ORIGINAL FRENCH ARTICLE: Le Pacifique ne doit pas devenir un terrain d’affrontement
by Cynthia McKennon
Translated Sunday 19 June 2016, by
Lately, the pressure exerted by the US on China is relatively high, and it focuses on two fronts. First, the field of international trade: recently, the US company XpressWest announced the termination of its collaboration with China Railway International USA. Co., Ltd., a subsidiary of China Railway. Previously, the US Department of Commerce announced the launch of an investigation into the Chinese company Huawei for alleged violations of US export restrictions. Then, the field of international politics: in the Conference of the Shangri-La Dialogue, which took place earlier this month, the "confrontation" between the two parties on the South China Sea has made the the headlines.
"The troubles never come alone," it is often said. Does this mean that China-US relations are on a downward slope? Does this mean that the route of the new China-US relations between big powers leads nowhere? The answer is probably not.
When one looks closely at China-US relations, we cannot simply observe as if using a microscope to enlarge a small grain of sand. It is important to look at their overall process, to feel the pulse of their development . In recent bilateral meetings, the "Meeting Sunnylands" to "Yingtai Night of Dialogue", or the "Autumn in the White House" at the Summit on Nuclear Security in March this year, the series of strategic discussions between the two leaders had a symbolic meaning, and set the tone for the development of bilateral relations. China and the US are working together to build new relations between big powers without conflict or confrontation, marked instead by mutual respect and win-win cooperation. Their efforts to avoid falling into what is called the "trap of Thucydides" is the only responsible choice to history and to the whole system of international relations.
On the occasion of the Eighth session of China-US strategic and economic dialogue, and in the Seventh round of Sino-US high-level consultations on cultural exchanges recently held in Beijing, the center of attention of some in the media to what one might call the number of examined differences is high, as usual. But what people should do more is to study the 278 results in many areas in the current round of dialogue and bilateral consultations, whether bilaterally, regionally or globally. If we were able to achieve these results, it is rather because there is a meeting point between the interests of both parties and their willingness to cooperate with each other.
Of course, we cannot avoid the difficulties and dissent. Apart from the American public as a whole, there is indeed a point of view that a developed China can be a threat. Perhaps this is due to a misunderstanding of China, perhaps this is due to a view of the world today with the old glasses of the cold war, or maybe even because some individual stakeholders have local political needs. As Thomas Graham, guest researcher at the Jackson Institute of Global Affairs at Yale University recently admitted, after the United States became a great power, they never experienced a period of multipolarity, and that is why they persist in their traditional concept of the past - always to first identify the main enemy, then to use it as a basis for their foreign policy.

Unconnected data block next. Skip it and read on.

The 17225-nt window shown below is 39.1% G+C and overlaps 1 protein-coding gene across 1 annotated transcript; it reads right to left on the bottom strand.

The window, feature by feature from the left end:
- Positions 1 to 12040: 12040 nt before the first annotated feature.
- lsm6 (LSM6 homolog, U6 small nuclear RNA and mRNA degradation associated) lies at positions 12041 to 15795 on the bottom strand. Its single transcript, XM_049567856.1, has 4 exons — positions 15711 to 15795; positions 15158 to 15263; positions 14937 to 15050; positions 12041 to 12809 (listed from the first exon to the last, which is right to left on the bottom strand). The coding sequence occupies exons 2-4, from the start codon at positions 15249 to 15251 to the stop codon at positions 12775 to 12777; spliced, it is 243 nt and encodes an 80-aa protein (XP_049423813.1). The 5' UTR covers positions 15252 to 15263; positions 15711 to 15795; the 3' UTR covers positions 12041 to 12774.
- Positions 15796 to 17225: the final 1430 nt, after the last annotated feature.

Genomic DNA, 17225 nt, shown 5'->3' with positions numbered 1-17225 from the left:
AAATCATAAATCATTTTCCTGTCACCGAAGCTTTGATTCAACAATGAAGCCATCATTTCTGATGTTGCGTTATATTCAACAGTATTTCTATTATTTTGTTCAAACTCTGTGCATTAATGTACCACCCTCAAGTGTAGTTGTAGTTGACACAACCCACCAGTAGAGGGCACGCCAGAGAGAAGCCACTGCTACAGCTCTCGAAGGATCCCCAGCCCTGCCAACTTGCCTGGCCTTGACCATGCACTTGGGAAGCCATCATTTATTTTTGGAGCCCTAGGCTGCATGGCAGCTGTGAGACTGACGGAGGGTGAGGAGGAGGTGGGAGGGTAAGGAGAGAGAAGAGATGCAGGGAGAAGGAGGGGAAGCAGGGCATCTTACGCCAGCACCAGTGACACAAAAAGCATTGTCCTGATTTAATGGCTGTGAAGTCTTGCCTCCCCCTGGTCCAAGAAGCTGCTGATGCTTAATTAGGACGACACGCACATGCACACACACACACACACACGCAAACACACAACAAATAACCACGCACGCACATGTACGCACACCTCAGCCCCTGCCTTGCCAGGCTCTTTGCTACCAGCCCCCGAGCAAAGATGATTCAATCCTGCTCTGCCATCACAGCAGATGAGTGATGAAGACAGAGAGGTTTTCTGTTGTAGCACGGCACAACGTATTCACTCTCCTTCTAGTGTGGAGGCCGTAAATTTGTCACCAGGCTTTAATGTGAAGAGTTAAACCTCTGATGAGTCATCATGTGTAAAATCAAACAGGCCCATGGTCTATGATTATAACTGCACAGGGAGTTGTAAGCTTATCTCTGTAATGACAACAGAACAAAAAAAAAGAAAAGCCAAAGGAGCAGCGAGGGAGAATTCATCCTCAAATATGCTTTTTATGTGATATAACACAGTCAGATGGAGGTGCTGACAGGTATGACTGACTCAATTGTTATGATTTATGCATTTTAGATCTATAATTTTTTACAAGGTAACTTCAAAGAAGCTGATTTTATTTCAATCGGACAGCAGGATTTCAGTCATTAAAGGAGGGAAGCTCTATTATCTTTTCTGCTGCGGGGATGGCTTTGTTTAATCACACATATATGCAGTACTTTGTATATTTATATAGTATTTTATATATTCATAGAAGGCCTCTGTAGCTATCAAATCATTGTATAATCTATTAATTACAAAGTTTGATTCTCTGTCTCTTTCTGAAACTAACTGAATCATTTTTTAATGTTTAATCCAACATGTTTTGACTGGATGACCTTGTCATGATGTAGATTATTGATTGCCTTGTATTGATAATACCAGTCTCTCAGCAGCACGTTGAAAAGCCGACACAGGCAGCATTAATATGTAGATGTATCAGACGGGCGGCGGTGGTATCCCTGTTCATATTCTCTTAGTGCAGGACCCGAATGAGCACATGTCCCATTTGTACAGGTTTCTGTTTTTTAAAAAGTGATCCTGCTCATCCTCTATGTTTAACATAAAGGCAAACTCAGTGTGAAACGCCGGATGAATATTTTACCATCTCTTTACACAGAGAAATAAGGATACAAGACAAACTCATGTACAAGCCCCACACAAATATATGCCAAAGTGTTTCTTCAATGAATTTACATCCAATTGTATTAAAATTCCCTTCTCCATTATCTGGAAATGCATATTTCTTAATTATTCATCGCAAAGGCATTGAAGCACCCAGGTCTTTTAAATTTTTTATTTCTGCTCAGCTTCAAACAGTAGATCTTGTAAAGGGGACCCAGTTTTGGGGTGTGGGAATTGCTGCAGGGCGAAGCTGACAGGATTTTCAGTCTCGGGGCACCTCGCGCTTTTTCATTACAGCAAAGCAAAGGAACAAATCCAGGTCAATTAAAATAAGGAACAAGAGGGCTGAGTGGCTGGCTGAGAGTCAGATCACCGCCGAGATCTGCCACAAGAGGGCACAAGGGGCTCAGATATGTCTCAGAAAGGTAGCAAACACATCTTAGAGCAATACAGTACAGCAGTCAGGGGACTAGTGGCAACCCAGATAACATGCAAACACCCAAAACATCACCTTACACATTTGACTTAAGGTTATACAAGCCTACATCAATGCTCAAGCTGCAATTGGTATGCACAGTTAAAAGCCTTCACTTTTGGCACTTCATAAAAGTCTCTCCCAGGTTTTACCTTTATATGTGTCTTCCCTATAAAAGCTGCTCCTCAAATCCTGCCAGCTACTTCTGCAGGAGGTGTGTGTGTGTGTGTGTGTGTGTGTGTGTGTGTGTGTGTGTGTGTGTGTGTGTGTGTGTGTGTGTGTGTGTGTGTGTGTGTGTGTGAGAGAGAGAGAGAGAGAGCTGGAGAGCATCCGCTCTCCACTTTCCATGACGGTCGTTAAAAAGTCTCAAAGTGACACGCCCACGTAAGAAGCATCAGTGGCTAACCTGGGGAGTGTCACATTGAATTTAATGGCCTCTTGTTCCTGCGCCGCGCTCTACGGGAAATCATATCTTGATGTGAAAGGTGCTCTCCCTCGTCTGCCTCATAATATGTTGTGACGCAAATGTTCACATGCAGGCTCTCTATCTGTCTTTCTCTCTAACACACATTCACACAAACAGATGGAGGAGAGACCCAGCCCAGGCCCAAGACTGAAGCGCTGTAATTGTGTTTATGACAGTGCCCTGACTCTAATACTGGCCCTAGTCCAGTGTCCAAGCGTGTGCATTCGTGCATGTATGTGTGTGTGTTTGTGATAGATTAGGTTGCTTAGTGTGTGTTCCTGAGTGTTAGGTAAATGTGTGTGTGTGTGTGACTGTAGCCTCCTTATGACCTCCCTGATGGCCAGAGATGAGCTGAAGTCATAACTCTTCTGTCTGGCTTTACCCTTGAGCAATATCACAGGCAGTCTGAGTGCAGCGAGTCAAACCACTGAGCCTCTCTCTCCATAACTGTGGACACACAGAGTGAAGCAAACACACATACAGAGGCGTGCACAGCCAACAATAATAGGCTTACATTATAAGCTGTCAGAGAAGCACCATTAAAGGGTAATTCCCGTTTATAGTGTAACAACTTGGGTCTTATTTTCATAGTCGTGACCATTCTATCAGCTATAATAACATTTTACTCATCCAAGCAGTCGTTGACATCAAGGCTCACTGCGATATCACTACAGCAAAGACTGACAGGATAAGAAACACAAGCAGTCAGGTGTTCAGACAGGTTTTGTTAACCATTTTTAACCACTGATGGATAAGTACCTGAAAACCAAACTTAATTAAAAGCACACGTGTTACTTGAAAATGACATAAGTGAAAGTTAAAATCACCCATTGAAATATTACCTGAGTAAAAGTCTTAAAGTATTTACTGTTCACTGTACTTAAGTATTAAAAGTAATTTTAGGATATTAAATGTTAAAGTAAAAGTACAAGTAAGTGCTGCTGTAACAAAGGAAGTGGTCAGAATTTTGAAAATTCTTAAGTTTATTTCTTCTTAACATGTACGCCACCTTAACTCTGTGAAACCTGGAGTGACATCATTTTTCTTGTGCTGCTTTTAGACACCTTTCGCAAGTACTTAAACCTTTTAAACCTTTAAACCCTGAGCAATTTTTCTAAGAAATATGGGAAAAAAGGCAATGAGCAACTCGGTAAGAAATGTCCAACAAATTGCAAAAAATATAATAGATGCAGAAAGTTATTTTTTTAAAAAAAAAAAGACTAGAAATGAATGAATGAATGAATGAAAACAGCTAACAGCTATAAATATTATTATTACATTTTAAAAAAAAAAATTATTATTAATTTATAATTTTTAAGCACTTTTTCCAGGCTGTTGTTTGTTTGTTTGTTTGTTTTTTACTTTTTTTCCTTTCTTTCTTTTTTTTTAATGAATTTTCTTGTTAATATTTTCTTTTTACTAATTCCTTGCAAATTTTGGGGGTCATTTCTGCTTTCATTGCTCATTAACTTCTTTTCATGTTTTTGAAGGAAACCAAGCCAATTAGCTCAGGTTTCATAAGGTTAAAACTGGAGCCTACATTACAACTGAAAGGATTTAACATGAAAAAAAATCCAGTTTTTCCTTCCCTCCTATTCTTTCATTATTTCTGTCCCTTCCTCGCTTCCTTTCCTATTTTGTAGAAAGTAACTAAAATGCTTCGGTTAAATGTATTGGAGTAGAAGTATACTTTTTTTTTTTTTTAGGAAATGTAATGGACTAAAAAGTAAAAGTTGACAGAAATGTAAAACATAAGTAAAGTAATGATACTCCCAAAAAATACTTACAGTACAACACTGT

But it should be clear that any taint of Cold War thinking is contrary to the trend of our times and to the fundamental interests of both peoples, and this includes interlocking risks of cooperation and conflict.
China and the United States differ in terms of historical traditions, social systems and development stage, and this inevitably leads to friction and discord. But between the largest developing country and the largest developed country in the world, if there is one thing that should not take place, it is another strategic mistake. The leaders of the major powers should, above all, demonstrate a high degree of responsibility to history and to the world, constantly maintain a high level of vigilance, and focus on cooperation and control differences.
The Chinese always say that "practice is the sole criterion for truth put to the test." In the process of development of Sino-US relations, there are a number of key achievements, showing that this road of probation is essential for new relations between big powers in the modern era. For example, during the last three years, bilateral trade and Sino-US bilateral investment reached a level never seen in history, cultural and local exchanges have never been so close, and cooperation in areas such as Internet, the law enforcement and military exchanges have made new progress. The two sides issued three joint statements on climate change, lobbying with the international community to achieve the historic "Paris Agreement". And on current topics such as the nuclear issue on the Korean Peninsula, the Iranian nuclear, Afghanistan, Syria, China and the United States have also maintained good communication and coordination.
"The vast area of the Pacific should not be an arena where various countries clash but should instead become an important platform for inclusive collaboration." This judgment made by Chinese President Xi Jinping has a distinct sense of the times. In comparison, look at the United States, who has never made any secret that they pursue global leadership, and has never seemed able to maintain an adequate level of stable introspection from the point of view of history. Certainly the law of the jungle can help. As part of a competition for concrete interests, the overall power of the ruling party enables it to garner some profits. But when looking at the evolution of history, which shows that "a just cause always benefits from powerful support, and as unjust cause has little support," we see that morality ultimately plays the decisive role.